Many organisations consider Agile development as a nice-to-have way of improving their efficiency and driving change. For document management provider Aconex, however, the adoption of Agile was a lifeline after its operations faced almost paralysing pressures from an increasingly complex product, ever more-demanding customers and sales staff, and heady growth that has propelled the Melbourne startup into 35 countries.
The problems arose years ago, as the company’s sales staff and customers began to tire of the intensive, top-down development process that meant each new version of the company’s eponymous document-management software — which is critical to construction projects such as Melbourne’s Eureka Tower, which involved hundreds of thousands of projects — took months of waiting.
With competitors nipping at its heels, Aconex’s 70-strong team of developers worked furiously to add as many features as they could, but the need for thorough testing and development meant the company just couldn’t move fast enough. One release required 47 updates before it was stable, and a later version had more than 400 bugs and took 12 weeks to test and debug.
“We had an ever-growing list of developments that we needed to deliver,” explains CEO, Lee Jasper. “Modules were getting bigger and bigger, and it was getting really hard to deliver that to market in time. We were so scared to roll out a release that we’d add more into each release because we were trying to anticipate features; the engineering team had become the ‘no’ shop internally because every time the sales team asked for a feature they would get a ‘no’ back. It was pretty disheartening.”
Recognising the need for change, an engineering-driven effort to embrace Agile led to a complete reinvention of the way Aconex built its bread-and-butter software. Whereas the entire team previously collaborated to build the same features, it was split into subgroups that each handled different functionality using Agile techniques. Requested features could be added more quickly, and streamed into the overall code base without the uncertainty that had plagued the company early on.
Customers quickly began noticing the difference, says Jasper, and salespeople found themselves enjoying more success as they were able to prioritise must-have features; Aconex was able to add additional sprints to deliver them as needed. Overall software quality improved dramatically, with the number of required regressions dropping dramatically over time. Furthermore, an emboldened developer team was able to try new development techniques such as a week-long ‘hackathon’ during which developers were encouraged to build anything they wanted; the hackthon produced several innovations that were added to the product within weeks.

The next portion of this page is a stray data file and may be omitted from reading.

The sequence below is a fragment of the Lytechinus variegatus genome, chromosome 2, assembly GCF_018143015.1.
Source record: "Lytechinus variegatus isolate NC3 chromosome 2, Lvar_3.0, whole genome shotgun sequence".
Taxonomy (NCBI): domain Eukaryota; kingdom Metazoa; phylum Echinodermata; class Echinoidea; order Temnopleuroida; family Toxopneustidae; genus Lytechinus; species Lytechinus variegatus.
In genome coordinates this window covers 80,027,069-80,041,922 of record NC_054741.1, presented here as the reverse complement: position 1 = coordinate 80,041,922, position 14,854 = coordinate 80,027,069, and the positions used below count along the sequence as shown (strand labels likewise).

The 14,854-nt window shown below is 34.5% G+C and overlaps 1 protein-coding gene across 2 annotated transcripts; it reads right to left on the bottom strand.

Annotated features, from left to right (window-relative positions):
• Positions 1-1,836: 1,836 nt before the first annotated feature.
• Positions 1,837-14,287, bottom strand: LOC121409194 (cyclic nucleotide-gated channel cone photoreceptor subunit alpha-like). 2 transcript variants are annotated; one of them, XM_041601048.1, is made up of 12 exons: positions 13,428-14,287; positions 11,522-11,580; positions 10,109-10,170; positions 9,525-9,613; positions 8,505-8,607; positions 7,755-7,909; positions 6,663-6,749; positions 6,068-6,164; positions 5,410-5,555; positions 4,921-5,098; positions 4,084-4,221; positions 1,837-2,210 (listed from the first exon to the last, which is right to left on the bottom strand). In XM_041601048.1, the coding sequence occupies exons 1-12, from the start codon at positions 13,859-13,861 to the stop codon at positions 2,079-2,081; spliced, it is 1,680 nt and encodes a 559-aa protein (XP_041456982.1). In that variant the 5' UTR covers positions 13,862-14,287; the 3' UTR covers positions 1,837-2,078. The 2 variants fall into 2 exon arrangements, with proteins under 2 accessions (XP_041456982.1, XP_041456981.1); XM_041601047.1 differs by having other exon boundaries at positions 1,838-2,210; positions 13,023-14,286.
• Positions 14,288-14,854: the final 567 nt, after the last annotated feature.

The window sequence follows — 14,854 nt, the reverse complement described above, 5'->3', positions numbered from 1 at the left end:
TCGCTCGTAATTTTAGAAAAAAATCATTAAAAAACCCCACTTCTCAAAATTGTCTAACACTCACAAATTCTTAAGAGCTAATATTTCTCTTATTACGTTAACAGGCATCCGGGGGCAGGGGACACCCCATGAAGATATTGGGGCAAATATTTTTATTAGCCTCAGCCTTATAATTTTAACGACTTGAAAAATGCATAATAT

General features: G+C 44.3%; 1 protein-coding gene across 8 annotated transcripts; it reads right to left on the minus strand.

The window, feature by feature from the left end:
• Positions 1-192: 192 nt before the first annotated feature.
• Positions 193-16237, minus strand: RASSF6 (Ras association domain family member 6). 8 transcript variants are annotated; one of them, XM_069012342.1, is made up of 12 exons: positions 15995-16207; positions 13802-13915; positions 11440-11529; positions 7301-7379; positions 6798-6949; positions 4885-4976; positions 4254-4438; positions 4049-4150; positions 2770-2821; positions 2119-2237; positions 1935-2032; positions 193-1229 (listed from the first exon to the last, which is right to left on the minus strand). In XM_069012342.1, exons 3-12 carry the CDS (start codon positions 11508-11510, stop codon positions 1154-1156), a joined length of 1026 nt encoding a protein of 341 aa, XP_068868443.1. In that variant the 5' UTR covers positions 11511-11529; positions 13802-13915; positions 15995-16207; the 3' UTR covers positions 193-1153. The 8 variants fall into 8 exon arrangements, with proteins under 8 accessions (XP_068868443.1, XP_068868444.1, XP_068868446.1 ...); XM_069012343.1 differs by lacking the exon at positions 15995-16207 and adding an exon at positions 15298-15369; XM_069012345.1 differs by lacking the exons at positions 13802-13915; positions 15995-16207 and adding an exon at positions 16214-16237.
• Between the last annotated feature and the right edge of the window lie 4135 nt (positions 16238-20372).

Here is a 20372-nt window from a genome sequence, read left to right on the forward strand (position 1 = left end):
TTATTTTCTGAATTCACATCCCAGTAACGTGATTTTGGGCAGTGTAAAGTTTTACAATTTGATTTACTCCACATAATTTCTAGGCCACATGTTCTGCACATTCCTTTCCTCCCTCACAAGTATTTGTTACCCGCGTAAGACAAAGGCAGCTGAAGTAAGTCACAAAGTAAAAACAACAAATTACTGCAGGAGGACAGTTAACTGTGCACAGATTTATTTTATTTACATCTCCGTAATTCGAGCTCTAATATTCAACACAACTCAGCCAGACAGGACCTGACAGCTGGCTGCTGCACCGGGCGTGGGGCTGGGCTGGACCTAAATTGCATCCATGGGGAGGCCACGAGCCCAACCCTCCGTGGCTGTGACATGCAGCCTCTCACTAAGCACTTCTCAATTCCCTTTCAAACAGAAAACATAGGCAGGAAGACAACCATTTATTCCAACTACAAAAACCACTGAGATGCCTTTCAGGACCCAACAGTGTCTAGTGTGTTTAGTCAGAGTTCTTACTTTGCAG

“It produced remarkable results,” says Jasper. “When you have daily stand-ups, there’s accountability within the team and the business as to what they’re doing. Development had been a black box for us, but I can now go stand up with the team in the Scrum and see what they’re working on.”
The company’s developers have gotten so efficient that they have now turned the tables on the sales team: developers are adding features so quickly that sales staff are begging them to slow down.
“Two years ago, when we brought in Agile, the bottleneck in our business was our engineering and deployment teams,” says Jasper.
“The sales team was saying ‘you’re not delivering things fast enough; give us more product’. Now, we’re at the point where our sales and marketing teams are saying ‘slow down; we can’t roll this out to our client base as fast as you’re delivering it’. It’s a great problem to have.”
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